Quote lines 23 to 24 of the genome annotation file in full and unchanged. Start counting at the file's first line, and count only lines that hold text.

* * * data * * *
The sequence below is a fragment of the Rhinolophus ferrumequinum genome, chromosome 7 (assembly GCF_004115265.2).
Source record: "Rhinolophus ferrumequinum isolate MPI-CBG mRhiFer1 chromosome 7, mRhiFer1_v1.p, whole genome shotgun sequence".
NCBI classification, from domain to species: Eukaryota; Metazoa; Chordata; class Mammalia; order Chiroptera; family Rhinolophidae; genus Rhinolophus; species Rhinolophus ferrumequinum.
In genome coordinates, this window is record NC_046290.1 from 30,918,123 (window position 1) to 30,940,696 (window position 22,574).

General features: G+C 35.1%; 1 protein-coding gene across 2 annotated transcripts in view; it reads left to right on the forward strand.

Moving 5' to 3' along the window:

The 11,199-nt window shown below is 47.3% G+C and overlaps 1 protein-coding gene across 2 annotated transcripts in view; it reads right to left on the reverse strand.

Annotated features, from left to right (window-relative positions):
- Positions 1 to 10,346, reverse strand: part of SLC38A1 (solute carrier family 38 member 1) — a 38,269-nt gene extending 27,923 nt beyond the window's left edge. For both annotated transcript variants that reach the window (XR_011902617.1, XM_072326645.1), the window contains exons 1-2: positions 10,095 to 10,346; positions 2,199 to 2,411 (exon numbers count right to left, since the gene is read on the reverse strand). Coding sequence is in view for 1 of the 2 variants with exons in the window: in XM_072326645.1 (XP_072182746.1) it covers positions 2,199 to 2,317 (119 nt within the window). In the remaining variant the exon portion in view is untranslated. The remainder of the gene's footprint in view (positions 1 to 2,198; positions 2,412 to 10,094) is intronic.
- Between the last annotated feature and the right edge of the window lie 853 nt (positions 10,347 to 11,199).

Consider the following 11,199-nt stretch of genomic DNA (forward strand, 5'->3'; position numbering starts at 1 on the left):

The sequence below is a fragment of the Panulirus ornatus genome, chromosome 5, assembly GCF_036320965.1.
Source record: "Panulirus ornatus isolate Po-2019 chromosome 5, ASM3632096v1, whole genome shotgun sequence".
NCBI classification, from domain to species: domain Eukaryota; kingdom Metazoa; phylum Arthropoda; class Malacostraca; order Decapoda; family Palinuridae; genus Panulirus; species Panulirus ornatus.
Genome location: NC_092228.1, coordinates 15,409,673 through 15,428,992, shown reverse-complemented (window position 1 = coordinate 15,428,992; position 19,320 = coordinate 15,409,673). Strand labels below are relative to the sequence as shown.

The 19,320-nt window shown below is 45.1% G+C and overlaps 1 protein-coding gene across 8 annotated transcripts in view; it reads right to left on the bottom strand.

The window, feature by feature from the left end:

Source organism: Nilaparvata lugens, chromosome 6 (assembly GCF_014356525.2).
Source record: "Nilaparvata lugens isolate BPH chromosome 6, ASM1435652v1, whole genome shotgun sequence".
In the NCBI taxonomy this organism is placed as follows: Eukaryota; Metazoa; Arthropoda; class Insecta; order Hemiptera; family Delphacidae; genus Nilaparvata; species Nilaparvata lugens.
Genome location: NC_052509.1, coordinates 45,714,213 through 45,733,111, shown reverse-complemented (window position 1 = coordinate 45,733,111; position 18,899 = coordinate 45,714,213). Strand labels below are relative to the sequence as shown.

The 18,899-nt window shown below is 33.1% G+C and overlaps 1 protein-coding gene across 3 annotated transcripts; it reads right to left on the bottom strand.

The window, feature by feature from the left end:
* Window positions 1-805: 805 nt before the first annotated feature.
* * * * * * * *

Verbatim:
The window, feature by feature from the left end:
* Window positions 1-805: 805 nt before the first annotated feature.